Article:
Sixth, strengthen the monitoring of adverse reactions to antimicrobial agents, and analyse and evaluate the monitoring results of adverse reactions. In addition, work together with clinical doctors to improve the ability to detect suspected adverse reactions, actively report adverse reactions to antimicrobial agents, and facilitate the reporting and management of centrally-procured antimicrobial agents in hospitals.
Seventh, make full use of the real-world data of medical and health institutions at all levels to carry out scientific and standardised comprehensive evaluation of the clinical application of antimicrobial agents in accordance with the “Guidelines for Comprehensive Evaluation and Management of Drug Clinical Trials (Trial Implementation 2021 Edition)” and attach importance to quality evaluation and transformation application of evaluation results to promote the rational use of centrally-procured antimicrobial agents.
Q3. Since the downgrading of epidemic prevention and control measures in December 2022, there have been huge challenges for the standardised use of antibacterial drugs. When some COVID-19 patients exhibit symptoms such as yellow purulent sputum, elevated white blood cell counts, and multiple diffuse infiltrates in the lungs on chest CT scans, initial empirical anti-infective treatment will be initiated in clinical practice, and many hospitals recommend antibacterial regimens mainly consisting of oral respiratory quinolones and second-generation cephalosporins. Could you please talk about the application value of respiratory quinolones (such as levofloxacin, moxifloxacin, and ciprofloxacin) in the context of the new situation of anti-infection during COVID-19?
Some COVID-19 patients may exhibit symptoms such as yellow purulent sputum, elevated C-reactive protein (CRP) levels, and imaging features suggestive of viral pneumonia, but these are not indications for the use of antibacterial drugs. Although patients with comorbidities such as bronchitis, emphysema, and other conditions are likely to have bacterial infections concurrent with COVID-19 infection, differential diagnosis should be considered before initiating anti-infective treatment during the COVID-19 pandemic, to distinguish between viral infections, bacterial infections, and mixed infections.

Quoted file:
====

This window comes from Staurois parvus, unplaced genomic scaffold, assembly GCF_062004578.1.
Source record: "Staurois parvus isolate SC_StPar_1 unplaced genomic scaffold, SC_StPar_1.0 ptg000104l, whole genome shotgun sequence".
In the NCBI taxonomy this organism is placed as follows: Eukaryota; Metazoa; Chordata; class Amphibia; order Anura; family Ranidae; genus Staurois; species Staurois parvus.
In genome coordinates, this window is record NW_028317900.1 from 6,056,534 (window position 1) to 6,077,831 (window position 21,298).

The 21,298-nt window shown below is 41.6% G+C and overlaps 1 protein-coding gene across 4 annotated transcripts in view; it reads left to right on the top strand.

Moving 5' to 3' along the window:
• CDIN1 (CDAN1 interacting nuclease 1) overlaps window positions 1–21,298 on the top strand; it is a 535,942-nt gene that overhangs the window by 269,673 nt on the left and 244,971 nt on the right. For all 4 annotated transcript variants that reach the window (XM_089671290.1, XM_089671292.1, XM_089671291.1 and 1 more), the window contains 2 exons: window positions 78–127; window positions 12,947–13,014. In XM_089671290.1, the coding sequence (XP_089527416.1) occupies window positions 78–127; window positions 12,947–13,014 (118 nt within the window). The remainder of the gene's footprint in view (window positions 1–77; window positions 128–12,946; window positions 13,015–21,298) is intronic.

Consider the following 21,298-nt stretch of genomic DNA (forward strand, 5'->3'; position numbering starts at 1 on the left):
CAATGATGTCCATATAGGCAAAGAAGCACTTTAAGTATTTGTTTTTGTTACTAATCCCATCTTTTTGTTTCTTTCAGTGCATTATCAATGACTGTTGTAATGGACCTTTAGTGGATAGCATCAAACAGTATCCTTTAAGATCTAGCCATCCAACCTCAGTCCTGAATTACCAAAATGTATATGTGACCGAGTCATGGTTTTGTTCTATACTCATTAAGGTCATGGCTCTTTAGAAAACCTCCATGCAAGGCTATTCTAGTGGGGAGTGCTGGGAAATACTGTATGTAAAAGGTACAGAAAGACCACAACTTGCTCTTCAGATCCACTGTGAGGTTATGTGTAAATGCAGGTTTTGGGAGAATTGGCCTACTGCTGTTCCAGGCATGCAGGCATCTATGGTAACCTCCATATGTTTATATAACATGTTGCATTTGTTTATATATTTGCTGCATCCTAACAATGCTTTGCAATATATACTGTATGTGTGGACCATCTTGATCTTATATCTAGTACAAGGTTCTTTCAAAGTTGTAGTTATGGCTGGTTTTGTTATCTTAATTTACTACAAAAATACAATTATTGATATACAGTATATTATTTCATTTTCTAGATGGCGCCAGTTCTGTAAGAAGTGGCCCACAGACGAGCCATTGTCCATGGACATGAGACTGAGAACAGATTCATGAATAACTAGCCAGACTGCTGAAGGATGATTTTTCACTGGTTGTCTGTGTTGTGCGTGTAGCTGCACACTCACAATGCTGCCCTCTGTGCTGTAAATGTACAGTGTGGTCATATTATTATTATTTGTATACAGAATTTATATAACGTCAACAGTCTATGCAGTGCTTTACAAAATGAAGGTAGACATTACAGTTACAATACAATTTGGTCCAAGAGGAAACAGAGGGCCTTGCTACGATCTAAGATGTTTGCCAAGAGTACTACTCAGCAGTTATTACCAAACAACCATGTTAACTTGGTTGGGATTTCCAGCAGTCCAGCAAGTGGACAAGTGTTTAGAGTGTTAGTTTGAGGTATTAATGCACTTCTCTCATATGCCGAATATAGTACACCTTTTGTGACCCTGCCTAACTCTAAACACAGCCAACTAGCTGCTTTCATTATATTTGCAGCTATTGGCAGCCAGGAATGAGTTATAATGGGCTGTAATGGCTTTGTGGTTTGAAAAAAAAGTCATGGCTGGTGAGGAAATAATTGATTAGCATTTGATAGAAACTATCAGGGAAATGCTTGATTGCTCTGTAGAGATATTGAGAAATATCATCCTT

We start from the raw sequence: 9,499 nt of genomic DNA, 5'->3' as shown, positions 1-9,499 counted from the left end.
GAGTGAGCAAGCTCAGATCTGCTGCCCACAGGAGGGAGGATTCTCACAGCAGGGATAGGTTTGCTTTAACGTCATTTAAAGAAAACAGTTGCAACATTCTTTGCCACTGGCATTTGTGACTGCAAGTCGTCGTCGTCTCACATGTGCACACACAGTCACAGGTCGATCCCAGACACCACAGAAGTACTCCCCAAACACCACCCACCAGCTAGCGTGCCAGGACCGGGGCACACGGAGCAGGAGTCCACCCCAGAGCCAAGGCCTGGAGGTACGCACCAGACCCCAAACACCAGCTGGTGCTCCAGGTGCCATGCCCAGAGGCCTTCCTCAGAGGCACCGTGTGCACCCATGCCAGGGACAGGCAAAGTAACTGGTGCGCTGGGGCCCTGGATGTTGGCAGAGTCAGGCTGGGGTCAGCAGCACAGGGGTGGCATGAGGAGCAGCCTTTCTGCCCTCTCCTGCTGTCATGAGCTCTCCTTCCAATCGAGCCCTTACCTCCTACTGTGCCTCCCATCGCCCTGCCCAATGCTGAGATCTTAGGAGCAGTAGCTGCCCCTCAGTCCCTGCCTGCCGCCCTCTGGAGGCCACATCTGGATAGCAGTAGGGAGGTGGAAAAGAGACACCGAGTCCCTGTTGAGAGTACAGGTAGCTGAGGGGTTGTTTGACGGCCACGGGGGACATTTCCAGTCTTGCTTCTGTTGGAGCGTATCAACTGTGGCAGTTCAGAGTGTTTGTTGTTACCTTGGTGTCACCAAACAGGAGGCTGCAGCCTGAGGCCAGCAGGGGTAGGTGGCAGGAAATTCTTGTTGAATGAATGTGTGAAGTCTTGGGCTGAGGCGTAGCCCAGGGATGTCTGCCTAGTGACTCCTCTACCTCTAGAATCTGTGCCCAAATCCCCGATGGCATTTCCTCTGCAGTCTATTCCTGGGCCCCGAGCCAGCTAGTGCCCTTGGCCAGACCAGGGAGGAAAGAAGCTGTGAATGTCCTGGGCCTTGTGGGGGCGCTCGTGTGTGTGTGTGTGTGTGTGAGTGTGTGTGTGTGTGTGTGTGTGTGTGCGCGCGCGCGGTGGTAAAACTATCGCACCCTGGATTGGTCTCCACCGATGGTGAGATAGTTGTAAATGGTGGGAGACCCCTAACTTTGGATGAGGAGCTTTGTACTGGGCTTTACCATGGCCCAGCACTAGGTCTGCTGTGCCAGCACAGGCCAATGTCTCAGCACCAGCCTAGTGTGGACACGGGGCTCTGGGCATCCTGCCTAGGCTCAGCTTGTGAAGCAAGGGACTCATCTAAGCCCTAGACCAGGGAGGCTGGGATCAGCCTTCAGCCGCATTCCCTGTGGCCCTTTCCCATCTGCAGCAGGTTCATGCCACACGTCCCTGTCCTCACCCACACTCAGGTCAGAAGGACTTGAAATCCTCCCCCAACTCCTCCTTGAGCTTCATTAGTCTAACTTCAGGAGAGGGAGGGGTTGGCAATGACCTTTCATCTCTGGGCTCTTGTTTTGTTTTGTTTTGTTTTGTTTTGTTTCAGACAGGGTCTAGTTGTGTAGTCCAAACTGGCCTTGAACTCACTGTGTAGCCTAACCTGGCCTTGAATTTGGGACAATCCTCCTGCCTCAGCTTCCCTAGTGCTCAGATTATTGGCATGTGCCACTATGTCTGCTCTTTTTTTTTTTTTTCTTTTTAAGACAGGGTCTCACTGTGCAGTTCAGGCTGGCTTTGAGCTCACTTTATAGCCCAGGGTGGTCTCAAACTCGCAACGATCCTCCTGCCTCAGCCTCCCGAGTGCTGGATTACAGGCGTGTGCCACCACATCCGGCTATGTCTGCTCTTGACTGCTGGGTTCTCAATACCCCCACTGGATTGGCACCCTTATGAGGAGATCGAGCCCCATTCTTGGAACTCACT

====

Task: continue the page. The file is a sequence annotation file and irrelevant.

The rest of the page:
A viral and bacterial co-infection may be considered in COVID-19 patients when they exhibit obvious increases in white blood cell counts, diffuse infiltrates in both lungs, present with small patchy and consolidated shadows visible on lung CT scans, and have pathogenic bacteria detected in sputum cultures. After completing comprehensive clinical microbiological examinations, rational use of antibacterial drugs can be initiated.
In terms of the convenience of clinical use and the breadth of the antibacterial spectrum, respiratory quinolones have demonstrated significant advantages in outpatient treatment. Most respiratory quinolones, including levofloxacin, moxifloxacin, and ciprofloxacin, only need to be taken once a day and have high oral bioavailability, which is very beneficial for outpatient antibacterial treatment.
Respiratory quinolones have a broad antibacterial spectrum and can cover not only common pathogens such as Streptococcus pneumoniae and Klebsiella pneumoniae, but also atypical pathogens such as Mycoplasma pneumoniae and Chlamydia pneumoniae. In addition, respiratory quinolones have good antibacterial efficacy against some Gram-negative rods and Gram-positive cocci known to have strong drug resistance. For example, ciprofloxacin has very good antibacterial activity against methicillin-resistant Staphylococcus aureus (MRSA.
In clinical practice, COVID-19-infected patients with underlying diseases (especially the elderly) are often infected with multiple types of pathogenic bacteria when they have bacterial infections, such as Escherichia coli, Pseudomonas aeruginosa, and some atypical pathogens. In this situation, respiratory quinolones, as antibacterial drugs with a wider coverage, can achieve better anti-infective treatment effects.